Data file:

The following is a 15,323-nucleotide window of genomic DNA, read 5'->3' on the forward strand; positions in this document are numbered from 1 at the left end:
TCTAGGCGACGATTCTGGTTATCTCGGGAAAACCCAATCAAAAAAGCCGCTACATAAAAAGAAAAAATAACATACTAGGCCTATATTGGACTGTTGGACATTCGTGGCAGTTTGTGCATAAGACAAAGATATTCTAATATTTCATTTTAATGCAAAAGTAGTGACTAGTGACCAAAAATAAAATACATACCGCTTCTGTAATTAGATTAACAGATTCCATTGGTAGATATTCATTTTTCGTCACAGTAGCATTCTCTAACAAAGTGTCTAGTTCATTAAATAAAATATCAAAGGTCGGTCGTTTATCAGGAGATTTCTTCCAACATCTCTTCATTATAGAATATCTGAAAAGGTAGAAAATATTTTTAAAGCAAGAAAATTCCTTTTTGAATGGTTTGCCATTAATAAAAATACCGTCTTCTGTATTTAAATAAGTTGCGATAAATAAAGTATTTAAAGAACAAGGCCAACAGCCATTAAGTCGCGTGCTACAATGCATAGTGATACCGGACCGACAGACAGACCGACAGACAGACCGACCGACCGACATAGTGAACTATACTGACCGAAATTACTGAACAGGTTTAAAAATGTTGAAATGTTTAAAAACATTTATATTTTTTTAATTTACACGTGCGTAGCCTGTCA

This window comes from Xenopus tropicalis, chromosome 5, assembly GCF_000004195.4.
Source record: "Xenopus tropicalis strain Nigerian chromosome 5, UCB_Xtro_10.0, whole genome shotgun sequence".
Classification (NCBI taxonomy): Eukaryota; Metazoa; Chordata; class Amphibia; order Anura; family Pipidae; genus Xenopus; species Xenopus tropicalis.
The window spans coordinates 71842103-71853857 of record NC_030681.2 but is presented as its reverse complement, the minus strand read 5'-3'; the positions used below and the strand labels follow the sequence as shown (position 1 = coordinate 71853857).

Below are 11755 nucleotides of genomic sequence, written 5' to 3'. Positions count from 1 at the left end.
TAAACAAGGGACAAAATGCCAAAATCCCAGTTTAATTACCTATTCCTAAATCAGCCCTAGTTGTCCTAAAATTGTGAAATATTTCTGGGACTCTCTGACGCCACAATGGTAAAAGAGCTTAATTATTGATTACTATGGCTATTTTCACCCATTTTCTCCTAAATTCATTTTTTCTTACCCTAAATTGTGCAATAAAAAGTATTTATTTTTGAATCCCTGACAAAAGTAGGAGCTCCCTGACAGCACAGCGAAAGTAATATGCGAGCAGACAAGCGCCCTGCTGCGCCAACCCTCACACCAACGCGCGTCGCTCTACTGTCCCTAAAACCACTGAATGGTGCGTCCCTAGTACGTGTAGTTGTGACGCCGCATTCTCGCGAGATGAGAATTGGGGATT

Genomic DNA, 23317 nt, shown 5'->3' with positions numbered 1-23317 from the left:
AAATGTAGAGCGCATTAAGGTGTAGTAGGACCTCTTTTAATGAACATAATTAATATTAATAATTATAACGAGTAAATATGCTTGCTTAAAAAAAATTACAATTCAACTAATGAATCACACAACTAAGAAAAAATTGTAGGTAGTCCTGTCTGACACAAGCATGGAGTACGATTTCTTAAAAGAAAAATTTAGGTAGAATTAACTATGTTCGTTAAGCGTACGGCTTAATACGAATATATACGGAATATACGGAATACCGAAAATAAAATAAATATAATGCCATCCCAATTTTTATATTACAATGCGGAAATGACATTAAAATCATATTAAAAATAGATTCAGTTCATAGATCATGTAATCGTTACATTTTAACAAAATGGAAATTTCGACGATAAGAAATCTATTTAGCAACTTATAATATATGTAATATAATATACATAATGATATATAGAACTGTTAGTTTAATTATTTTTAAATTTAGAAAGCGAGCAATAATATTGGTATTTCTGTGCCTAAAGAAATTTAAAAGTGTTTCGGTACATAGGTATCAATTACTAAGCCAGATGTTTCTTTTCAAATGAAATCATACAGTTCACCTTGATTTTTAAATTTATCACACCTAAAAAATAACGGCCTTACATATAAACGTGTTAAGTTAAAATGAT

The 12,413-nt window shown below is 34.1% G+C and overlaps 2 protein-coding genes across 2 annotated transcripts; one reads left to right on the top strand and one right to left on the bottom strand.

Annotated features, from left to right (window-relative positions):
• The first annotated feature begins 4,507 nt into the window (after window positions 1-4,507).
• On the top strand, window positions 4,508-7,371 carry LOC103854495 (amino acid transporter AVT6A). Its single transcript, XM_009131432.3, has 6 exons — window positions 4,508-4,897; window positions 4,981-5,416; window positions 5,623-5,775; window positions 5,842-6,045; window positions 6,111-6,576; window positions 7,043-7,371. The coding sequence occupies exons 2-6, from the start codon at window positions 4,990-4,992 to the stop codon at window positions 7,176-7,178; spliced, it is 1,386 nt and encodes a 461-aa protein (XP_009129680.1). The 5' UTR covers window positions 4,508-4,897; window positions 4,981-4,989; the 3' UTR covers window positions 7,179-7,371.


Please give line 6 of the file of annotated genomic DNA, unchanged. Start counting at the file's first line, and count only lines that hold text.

The window spans coordinates 71842103-71853857 of record NC_030681.2 but is presented as its reverse complement, the minus strand read 5'-3'; the positions used below and the strand labels follow the sequence as shown (position 1 = coordinate 71853857).